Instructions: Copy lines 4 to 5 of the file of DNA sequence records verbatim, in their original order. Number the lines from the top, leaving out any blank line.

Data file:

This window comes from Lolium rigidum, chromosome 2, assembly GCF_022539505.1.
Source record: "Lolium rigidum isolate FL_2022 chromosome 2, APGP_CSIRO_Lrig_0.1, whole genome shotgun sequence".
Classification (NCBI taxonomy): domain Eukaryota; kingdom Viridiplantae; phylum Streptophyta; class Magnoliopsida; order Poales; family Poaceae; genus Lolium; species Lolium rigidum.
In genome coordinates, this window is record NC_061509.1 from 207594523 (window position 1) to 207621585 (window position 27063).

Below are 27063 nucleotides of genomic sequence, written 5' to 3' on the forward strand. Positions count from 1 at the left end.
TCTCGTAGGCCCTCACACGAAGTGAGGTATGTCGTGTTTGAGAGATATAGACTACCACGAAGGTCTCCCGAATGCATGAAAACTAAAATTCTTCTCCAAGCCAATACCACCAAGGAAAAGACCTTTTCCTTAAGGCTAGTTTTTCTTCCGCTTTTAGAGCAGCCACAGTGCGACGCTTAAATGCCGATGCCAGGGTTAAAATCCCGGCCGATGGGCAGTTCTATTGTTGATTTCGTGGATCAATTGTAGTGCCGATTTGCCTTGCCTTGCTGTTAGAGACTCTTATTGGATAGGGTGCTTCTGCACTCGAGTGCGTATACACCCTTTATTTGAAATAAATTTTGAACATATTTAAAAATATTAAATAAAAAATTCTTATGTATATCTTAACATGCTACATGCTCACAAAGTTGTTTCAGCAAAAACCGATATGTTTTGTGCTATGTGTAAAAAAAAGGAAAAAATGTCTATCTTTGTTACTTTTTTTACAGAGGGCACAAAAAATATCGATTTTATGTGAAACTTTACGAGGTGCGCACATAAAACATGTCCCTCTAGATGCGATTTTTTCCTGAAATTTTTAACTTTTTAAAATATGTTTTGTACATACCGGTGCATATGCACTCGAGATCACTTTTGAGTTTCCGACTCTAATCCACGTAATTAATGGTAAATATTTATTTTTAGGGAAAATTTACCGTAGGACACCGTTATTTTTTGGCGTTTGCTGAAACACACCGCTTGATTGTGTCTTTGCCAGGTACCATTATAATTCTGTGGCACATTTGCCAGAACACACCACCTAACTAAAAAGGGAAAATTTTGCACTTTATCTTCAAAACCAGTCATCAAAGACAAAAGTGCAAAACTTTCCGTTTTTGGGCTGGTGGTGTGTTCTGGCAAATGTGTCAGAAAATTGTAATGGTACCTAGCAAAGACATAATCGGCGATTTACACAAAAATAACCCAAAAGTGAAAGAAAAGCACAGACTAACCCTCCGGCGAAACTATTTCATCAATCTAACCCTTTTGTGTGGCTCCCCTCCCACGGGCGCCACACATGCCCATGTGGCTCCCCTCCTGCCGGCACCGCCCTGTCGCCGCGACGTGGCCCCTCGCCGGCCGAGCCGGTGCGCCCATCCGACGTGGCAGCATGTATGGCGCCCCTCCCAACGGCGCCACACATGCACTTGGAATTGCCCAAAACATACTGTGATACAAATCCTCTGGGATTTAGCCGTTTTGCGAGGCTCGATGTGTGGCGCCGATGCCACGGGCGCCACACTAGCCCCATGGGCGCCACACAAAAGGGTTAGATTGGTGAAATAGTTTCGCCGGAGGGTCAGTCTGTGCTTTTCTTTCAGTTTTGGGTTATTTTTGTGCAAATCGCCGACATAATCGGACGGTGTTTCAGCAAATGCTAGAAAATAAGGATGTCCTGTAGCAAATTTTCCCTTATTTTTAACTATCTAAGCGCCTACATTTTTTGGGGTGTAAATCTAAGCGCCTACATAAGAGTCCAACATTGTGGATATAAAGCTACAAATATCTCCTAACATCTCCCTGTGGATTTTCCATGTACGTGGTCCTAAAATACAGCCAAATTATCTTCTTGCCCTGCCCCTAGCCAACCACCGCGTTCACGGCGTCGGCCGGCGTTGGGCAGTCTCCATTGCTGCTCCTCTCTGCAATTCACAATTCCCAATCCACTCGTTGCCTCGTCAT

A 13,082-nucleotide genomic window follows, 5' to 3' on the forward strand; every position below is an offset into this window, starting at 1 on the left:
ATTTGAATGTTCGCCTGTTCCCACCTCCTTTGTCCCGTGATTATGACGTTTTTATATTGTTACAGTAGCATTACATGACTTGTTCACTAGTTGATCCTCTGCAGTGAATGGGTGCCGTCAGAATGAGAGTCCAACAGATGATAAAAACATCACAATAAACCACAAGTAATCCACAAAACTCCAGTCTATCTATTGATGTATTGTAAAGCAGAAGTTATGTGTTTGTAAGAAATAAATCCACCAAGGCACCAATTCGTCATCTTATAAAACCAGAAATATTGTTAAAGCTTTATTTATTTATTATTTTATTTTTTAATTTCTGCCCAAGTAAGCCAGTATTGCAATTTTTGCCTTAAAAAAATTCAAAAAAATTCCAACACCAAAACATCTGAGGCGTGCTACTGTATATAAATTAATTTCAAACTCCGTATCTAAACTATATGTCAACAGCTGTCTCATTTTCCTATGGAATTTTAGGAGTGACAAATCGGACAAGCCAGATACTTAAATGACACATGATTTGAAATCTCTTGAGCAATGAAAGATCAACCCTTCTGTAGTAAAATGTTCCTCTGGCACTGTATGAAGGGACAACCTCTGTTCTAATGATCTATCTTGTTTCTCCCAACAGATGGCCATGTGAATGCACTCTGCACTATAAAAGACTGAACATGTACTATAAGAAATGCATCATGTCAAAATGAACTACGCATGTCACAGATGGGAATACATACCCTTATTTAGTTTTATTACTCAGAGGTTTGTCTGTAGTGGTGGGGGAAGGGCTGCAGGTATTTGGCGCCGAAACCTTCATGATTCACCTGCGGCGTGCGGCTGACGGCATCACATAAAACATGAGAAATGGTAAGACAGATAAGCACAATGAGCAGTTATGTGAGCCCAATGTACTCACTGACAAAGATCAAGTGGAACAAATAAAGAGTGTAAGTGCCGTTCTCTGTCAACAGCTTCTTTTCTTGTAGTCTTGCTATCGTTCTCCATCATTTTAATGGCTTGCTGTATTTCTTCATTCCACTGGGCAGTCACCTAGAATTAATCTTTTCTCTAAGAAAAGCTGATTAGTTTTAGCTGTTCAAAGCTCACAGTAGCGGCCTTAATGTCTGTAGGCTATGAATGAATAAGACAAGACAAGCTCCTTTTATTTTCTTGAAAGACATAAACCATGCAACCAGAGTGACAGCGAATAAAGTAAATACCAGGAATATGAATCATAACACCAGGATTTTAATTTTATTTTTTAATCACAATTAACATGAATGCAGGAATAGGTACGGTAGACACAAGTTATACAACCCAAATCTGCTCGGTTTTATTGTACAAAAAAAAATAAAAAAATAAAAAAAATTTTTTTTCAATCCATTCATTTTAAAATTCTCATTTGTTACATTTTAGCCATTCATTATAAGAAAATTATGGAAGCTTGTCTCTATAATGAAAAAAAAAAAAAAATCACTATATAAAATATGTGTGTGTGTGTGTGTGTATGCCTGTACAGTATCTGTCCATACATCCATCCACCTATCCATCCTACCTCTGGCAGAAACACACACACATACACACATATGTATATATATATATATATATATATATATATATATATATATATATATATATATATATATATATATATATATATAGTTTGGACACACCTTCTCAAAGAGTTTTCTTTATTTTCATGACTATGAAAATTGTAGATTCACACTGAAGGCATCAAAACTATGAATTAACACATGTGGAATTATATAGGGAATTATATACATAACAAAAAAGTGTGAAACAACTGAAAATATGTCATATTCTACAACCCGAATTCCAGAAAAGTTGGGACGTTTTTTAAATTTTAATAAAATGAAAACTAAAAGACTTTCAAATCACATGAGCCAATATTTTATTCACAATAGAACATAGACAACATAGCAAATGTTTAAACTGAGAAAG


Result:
In genome coordinates, this window is record NC_061509.1 from 207594523 (window position 1) to 207621585 (window position 27063).

Below are 27063 nucleotides of genomic sequence, written 5' to 3' on the forward strand. Positions count from 1 at the left end.